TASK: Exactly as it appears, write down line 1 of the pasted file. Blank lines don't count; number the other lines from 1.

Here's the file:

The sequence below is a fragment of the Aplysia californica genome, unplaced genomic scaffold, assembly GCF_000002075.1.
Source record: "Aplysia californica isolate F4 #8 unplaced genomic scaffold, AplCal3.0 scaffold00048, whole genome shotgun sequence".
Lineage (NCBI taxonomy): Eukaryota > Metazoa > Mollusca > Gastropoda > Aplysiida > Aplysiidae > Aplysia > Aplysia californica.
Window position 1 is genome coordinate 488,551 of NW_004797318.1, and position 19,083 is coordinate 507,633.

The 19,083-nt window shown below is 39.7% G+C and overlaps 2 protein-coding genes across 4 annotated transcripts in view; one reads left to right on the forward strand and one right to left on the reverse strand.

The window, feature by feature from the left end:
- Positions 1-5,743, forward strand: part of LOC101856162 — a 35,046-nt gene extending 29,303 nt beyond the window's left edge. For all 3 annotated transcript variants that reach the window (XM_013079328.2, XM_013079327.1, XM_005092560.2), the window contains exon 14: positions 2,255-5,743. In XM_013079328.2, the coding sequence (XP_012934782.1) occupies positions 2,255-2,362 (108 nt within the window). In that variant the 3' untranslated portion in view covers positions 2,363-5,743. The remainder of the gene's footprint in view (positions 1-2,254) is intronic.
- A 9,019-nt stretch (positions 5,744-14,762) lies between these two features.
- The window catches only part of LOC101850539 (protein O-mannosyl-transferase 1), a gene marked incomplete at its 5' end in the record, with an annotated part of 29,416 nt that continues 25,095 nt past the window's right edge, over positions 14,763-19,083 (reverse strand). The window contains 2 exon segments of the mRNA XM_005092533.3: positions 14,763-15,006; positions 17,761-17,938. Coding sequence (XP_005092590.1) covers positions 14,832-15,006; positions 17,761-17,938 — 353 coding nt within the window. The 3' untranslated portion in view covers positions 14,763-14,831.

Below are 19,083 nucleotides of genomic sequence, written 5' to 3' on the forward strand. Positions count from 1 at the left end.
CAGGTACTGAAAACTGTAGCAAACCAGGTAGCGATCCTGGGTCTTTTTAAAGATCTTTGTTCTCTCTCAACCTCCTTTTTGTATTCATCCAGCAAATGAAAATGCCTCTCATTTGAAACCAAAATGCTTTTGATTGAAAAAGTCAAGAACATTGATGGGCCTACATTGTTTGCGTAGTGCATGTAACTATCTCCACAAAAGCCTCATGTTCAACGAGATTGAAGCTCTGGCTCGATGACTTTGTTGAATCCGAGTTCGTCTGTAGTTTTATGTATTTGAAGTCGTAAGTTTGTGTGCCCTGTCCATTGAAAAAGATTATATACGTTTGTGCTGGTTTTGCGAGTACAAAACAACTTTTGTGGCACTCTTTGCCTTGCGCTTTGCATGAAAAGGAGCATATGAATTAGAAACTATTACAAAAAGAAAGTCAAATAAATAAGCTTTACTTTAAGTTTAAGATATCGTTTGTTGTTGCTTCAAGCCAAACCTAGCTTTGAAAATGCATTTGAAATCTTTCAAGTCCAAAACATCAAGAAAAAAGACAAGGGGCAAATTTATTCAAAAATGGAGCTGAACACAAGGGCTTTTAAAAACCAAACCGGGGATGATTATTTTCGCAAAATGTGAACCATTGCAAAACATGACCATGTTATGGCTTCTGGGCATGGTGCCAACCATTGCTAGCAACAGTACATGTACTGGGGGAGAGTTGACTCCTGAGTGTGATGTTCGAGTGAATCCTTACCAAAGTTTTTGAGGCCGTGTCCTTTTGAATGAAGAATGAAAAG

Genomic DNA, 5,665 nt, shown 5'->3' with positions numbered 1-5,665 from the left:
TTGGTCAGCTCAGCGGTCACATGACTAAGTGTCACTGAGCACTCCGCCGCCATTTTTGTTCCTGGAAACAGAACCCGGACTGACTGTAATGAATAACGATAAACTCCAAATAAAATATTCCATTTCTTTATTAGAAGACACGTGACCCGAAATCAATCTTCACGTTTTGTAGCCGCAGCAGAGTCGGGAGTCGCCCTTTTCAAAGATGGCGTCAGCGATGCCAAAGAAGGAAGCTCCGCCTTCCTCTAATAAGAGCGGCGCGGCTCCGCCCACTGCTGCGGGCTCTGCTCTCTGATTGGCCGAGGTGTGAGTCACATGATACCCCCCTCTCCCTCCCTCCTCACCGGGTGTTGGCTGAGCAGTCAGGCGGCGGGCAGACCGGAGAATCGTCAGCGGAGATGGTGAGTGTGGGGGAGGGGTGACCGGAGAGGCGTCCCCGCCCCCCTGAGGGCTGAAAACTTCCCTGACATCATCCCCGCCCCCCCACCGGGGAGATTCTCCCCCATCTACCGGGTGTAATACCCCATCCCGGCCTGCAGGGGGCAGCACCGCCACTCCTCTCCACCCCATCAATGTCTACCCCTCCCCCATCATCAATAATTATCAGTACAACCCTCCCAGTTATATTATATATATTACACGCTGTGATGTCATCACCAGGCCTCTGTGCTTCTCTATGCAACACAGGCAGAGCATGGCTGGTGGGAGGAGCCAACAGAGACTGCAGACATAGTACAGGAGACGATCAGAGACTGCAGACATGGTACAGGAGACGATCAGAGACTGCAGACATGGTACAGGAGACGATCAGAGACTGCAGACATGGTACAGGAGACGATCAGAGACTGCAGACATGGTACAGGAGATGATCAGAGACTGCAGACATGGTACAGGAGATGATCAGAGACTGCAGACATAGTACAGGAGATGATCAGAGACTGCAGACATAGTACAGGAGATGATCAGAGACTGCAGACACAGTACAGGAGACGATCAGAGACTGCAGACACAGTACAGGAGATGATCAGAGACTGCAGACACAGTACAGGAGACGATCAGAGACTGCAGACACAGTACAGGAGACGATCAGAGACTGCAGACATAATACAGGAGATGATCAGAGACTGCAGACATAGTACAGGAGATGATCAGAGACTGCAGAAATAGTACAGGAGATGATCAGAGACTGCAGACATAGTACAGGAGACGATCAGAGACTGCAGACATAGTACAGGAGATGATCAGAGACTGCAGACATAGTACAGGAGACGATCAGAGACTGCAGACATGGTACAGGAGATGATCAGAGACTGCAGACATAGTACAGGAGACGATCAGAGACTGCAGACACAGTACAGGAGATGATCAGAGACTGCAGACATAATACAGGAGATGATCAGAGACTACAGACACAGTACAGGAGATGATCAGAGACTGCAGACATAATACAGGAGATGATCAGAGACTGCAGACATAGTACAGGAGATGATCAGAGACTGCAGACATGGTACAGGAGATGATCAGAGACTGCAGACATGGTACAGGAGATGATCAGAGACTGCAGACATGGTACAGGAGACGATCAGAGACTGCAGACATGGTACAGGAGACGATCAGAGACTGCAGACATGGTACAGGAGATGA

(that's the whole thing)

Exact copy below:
The sequence below is a fragment of the Aplysia californica genome, unplaced genomic scaffold, assembly GCF_000002075.1.